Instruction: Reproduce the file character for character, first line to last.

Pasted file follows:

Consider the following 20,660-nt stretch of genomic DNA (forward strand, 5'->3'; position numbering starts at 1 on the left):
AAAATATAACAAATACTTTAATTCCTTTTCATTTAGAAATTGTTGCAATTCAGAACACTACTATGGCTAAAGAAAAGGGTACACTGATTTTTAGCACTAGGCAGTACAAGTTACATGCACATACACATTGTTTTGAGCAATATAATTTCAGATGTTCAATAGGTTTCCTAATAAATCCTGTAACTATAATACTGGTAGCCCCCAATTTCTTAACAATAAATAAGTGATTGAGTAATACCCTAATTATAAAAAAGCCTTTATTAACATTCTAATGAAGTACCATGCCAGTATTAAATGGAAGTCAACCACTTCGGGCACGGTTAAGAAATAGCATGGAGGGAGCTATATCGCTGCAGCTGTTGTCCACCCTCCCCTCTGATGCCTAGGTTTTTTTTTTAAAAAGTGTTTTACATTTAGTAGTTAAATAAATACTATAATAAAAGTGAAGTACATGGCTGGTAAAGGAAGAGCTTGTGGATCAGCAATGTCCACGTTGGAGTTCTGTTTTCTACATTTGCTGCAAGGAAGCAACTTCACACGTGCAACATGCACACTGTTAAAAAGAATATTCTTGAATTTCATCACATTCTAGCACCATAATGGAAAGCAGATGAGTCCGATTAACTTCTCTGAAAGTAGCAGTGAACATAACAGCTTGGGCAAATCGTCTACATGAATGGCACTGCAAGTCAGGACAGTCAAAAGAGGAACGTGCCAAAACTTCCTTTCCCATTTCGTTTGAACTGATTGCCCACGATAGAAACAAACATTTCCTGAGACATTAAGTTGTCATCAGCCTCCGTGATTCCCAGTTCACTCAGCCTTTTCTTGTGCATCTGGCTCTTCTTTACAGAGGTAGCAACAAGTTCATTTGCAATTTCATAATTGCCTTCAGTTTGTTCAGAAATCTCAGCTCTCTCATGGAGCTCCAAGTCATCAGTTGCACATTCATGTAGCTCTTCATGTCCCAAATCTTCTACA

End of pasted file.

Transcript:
Consider the following 20,660-nt stretch of genomic DNA (forward strand, 5'->3'; position numbering starts at 1 on the left):
AAAATATAACAAATACTTTAATTCCTTTTCATTTAGAAATTGTTGCAATTCAGAACACTACTATGGCTAAAGAAAAGGGTACACTGATTTTTAGCACTAGGCAGTACAAGTTACATGCACATACACATTGTTTTGAGCAATATAATTTCAGATGTTCAATAGGTTTCCTAATAAATCCTGTAACTATAATACTGGTAGCCCCCAATTTCTTAACAATAAATAAGTGATTGAGTAATACCCTAATTATAAAAAAGCCTTTATTAACATTCTAATGAAGTACCATGCCAGTATTAAATGGAAGTCAACCACTTCGGGCACGGTTAAGAAATAGCATGGAGGGAGCTATATCGCTGCAGCTGTTGTCCACCCTCCCCTCTGATGCCTAGGTTTTTTTTTTAAAAAGTGTTTTACATTTAGTAGTTAAATAAATACTATAATAAAAGTGAAGTACATGGCTGGTAAAGGAAGAGCTTGTGGATCAGCAATGTCCACGTTGGAGTTCTGTTTTCTACATTTGCTGCAAGGAAGCAACTTCACACGTGCAACATGCACACTGTTAAAAAGAATATTCTTGAATTTCATCACATTCTAGCACCATAATGGAAAGCAGATGAGTCCGATTAACTTCTCTGAAAGTAGCAGTGAACATAACAGCTTGGGCAAATCGTCTACATGAATGGCACTGCAAGTCAGGACAGTCAAAAGAGGAACGTGCCAAAACTTCCTTTCCCATTTCGTTTGAACTGATTGCCCACGATAGAAACAAACATTTCCTGAGACATTAAGTTGTCATCAGCCTCCGTGATTCCCAGTTCACTCAGCCTTTTCTTGTGCATCTGGCTCTTCTTTACAGAGGTAGCAACAAGTTCATTTGCAATTTCATAATTGCCTTCAGTTTGTTCAGAAATCTCAGCTCTCTCATGGAGCTCCAAGTCATCAGTTGCACATTCATGTAGCTCTTCATGTCCCAAATCTTCTACA